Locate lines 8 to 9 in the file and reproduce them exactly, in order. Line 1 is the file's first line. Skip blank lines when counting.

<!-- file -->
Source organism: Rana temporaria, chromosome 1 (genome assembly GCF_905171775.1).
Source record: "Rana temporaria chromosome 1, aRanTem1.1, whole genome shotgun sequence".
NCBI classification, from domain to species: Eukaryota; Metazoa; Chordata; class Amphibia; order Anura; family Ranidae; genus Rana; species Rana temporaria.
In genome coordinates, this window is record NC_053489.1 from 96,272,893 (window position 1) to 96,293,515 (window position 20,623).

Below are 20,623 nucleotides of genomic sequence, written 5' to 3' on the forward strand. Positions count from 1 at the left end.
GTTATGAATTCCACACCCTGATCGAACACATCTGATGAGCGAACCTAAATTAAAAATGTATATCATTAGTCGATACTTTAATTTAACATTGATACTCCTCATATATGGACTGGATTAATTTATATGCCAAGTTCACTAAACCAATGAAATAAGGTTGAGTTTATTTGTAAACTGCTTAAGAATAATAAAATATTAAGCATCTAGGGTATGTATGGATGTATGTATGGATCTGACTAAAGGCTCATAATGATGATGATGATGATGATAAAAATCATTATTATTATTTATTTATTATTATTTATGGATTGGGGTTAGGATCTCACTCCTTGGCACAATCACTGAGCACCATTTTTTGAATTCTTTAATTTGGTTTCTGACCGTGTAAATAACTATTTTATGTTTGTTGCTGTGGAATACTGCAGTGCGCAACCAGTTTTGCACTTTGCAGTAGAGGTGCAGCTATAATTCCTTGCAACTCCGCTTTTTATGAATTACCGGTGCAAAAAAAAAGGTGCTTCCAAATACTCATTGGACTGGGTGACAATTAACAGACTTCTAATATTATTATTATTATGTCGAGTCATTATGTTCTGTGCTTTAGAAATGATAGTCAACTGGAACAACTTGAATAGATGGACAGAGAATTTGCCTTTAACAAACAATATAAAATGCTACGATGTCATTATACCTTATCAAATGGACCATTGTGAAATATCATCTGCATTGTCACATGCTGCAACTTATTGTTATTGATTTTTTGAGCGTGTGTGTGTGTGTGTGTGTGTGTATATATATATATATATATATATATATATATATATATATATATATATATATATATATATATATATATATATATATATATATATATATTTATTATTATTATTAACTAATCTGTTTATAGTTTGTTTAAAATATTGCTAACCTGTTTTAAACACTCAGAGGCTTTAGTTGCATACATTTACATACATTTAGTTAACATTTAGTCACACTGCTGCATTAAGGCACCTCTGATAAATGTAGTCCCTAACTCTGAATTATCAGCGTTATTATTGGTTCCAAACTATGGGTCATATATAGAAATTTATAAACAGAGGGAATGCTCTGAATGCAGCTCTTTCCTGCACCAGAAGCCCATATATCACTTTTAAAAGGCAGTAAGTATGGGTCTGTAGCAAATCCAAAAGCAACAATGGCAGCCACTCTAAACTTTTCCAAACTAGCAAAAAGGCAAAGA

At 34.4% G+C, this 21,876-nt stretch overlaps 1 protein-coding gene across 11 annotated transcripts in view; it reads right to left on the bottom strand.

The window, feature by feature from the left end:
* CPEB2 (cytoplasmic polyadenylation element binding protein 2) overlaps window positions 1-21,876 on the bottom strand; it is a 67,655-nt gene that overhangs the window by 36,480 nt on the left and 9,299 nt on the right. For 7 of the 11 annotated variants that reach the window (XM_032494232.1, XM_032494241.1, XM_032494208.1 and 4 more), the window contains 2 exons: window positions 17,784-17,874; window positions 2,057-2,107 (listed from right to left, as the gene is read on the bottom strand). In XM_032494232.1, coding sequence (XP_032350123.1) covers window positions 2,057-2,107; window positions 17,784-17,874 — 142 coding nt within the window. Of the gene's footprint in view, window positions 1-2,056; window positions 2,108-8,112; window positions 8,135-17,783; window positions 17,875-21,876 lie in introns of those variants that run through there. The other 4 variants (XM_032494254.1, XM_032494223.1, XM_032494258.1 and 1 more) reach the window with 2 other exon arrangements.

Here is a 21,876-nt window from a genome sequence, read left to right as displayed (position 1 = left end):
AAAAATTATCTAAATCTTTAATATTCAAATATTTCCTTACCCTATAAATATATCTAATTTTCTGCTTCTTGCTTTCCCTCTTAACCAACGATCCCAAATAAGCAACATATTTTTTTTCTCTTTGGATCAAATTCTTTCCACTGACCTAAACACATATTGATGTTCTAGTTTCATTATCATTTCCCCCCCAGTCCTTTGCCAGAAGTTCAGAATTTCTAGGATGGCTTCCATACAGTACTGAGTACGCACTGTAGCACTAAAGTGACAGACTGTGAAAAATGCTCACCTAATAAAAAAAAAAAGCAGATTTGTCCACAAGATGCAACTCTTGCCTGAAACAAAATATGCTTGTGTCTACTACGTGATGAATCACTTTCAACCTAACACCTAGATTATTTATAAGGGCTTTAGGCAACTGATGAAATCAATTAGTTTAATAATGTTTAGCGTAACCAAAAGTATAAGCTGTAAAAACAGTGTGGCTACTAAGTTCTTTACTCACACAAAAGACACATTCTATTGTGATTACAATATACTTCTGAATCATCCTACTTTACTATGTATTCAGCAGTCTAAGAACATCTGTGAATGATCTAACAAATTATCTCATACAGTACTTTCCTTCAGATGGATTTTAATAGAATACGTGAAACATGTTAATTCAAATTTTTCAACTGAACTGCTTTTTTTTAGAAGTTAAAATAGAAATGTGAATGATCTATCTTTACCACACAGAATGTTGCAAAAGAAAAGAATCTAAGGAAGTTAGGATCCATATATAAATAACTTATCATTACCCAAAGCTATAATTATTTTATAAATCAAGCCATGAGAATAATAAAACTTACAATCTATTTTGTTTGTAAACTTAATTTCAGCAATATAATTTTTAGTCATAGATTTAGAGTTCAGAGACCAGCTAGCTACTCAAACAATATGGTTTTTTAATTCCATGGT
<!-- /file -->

The window, feature by feature from the left end:
* CPEB2 (cytoplasmic polyadenylation element binding protein 2) overlaps window positions 1-21,876 on the bottom strand; it is a 67,655-nt gene that overhangs the window by 36,480 nt on the left and 9,299 nt on the right. For 7 of the 11 annotated variants that reach the window (XM_032494232.1, XM_032494241.1, XM_032494208.1 and 4 more), the window contains 2 exons: window positions 17,784-17,874; window positions 2,057-2,107 (listed from right to left, as the gene is read on the bottom strand). In XM_032494232.1, coding sequence (XP_032350123.1) covers window positions 2,057-2,107; window positions 17,784-17,874 — 142 coding nt within the window. Of the gene's footprint in view, window positions 1-2,056; window positions 2,108-8,112; window positions 8,135-17,783; window positions 17,875-21,876 lie in introns of those variants that run through there. The other 4 variants (XM_032494254.1, XM_032494223.1, XM_032494258.1 and 1 more) reach the window with 2 other exon arrangements.